In August of the same year - at the Salzburg Festival no less - Britten had a major triumph with the first performance of a work that was a magnificent tribute to his teacher: the Variations on a Theme of Frank Bridge for string orchestra. The work’s skill in manipulating a wide range of styles and forms within a coherent whole marked it out as the creation of a major new talent. [listen]
The clouds of war, as they say, gathered over Europe in the late 30s, which led Britten and Pears, like so many other people, to consider living in the United States. Britten’s Piano Concerto was premiered at the Proms in London 1938 (with Britten himself as the soloist) and in April the following year he and Pears boarded a ship to cross the Atlantic. Auden had already gone, as had many others of the “queer, left and conshie” circle.
In addition to the rise of European fascism, Britten was felt that the frantic pace of his career to date had exhausted him and he needed time out in a new environment. He was also displaying a rather thin-skinned sensitivity to some hostile reviews his music had received, and on top of all this felt the need to extricate himself from the lives of some of the men with whom he had become emotionally entangled. Pears and Britten started their visit in Canada and then visited Aaron Copland in New York. It was certainly around this time, early in the North American visit, that the two Englishmen consummated their emotional commitment to each other which would, as it transpired, last until Britten’s death 37 years later.
In America Britten composed some wonderful music, starting with Young Apollo in 1939 [listen]. Then came Les Illuminations, a song cycle for high voice and string orchestra. It was probably Auden, who exposed Britten to much literature he might not otherwise have read, who steered Britten towards the poetry of Rimbaud, which is set so powerfully in the original French in this work. Britten's quicksilver inventiveness seemed to reach a new high here. It's also another step on the way to his later sensitivity to text and drama which is evident in the operas. [listen]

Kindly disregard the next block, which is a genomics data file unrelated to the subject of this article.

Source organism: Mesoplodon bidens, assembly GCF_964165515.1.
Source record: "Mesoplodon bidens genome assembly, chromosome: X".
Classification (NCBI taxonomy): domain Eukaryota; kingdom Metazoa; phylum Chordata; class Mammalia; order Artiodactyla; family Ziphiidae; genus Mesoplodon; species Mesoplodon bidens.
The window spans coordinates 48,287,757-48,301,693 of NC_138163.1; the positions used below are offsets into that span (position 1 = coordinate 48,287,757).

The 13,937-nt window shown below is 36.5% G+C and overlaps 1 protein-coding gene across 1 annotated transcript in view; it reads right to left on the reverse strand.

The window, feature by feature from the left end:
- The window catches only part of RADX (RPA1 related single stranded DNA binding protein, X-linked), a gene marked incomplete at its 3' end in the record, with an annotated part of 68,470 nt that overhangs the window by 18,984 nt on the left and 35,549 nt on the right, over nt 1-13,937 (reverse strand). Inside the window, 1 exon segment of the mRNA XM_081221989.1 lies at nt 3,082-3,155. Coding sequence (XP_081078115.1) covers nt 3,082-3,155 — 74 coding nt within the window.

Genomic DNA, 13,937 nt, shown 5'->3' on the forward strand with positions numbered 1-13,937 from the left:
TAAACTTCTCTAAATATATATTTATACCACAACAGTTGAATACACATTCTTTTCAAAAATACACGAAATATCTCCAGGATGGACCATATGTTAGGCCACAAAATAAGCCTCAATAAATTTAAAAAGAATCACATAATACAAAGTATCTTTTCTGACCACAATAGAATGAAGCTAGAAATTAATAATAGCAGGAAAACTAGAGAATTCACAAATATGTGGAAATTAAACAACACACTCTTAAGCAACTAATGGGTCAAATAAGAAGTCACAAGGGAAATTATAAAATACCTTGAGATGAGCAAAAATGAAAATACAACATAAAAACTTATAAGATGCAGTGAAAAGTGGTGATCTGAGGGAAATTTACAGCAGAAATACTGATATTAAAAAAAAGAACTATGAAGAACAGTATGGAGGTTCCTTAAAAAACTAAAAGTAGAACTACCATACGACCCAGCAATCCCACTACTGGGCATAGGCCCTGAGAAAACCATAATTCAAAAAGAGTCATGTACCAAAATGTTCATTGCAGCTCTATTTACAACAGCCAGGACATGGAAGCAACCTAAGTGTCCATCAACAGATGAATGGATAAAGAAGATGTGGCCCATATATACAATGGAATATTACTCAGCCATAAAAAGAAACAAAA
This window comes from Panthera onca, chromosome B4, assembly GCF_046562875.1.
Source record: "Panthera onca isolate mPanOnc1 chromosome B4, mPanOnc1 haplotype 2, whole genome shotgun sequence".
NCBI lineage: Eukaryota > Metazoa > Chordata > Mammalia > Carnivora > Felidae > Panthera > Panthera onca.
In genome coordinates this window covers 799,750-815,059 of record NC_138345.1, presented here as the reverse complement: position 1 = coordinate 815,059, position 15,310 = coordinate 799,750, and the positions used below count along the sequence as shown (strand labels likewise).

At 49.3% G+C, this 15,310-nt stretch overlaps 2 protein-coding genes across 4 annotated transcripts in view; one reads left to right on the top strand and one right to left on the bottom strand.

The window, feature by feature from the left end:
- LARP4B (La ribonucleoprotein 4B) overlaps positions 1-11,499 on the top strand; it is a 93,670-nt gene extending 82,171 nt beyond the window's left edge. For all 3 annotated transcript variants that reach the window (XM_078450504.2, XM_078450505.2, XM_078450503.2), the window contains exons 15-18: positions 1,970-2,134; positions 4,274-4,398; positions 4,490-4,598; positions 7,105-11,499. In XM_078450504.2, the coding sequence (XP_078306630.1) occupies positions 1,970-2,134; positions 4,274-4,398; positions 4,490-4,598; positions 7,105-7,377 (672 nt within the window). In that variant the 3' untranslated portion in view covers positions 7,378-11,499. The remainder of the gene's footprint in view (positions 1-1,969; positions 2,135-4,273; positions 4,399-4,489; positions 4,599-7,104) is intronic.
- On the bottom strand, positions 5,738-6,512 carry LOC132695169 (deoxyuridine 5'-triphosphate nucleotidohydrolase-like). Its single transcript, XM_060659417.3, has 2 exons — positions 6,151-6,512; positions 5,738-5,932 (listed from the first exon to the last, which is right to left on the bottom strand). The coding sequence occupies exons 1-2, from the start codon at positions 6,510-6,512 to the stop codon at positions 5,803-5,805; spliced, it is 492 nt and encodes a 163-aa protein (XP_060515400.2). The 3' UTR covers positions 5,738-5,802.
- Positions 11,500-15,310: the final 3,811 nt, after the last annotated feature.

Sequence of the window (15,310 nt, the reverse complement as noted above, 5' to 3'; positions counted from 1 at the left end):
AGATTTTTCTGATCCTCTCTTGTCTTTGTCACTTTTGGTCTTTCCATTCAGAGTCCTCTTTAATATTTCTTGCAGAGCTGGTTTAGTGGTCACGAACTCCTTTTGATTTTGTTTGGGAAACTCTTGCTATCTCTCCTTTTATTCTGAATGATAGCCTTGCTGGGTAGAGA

The Violin Concerto was premiered in New York in 1940, conducted by Sir John Barbirolli, one of the conductors who championed Britten early in his career. The Violin Concerto strikes me as a work of great beauty and mysticism, haunted by a tragic air. Like much of Britten’s music, it makes me feel that there’s so much more going on here than meets the ear, and this sense of curiosity is endearing rather than infuriating. Britten clearly valued the work, returning to it no less than three times in future years to revise it. [listen]
The Seven Sonnets of Michelangelo, for tenor voice and piano, also date from this period. They were dedicated to Pears and were the first works Britten specifically wrote for him. This is just one of the many wonderful additions to the tenor repertoire which should make musical posterity grateful for Britten’s and Pears’ relationship. [listen]
The major orchestral work of the American period came about as a result of a commission from the Japanese government. This was to be part of the celebrations marking the 2,600th anniversary of the Japanese empire; other composers asked to contribute included Richard Strauss. Britten caused great offence, it seems, by providing a work which, far from being jubilant, is dark, tragic and mournful. In fairness to Britten, recent research has indicated that he may have been misled by the diplomatic personnel who acted as intermediaries between him and the Japanese government. Britten produced the Sinfonia da Requiem, a massively powerful orchestral work where each of the three movements is based on words from the Catholic Mass for the Dead. He also dedicated the work to the memory of his parents. The Japanese were not amused, and the work was rejected. This was in 1940, by the way. The war was raging in Europe, but Japan had not yet attacked Pearl Harbour and the United States had not yet entered the war. Barbirolli conducted the premiere in New York in March 1941. It's undoubtedly one of my favourite Britten works, which I have been lucky enough to conduct on a couple of occasions. [listen]
The last major work written in the United States was an operetta called Paul Bunyan. Britten made many mistakes in setting this abstruse text of Auden's, but he learned from them. When it failed he withdrew the piece until he decided to look at it again and revise it shortly before his death. It’s a problematic work, and it gives no indication at all that Britten would within a few years write the most important opera in the English language for more than two centuries. In April 1942, in the midst of the war, he and Pears arrived back in England. During the sea voyage he composed two of his best-loved choral works, the Hymn to Saint Cecilia for unaccompanied choir, and A Ceremony of Carols for boys’ voices and harp. Both show Britten’s superb handling of voices, his wit and his willingness to forge paths which were new. The celebration of music and the patron saint of musicians in the Hymn (a saint who was martyred) is perfectly balanced with the celebration of innocence - as always typified by boys’ voices in Britten - in the Carols. [listen]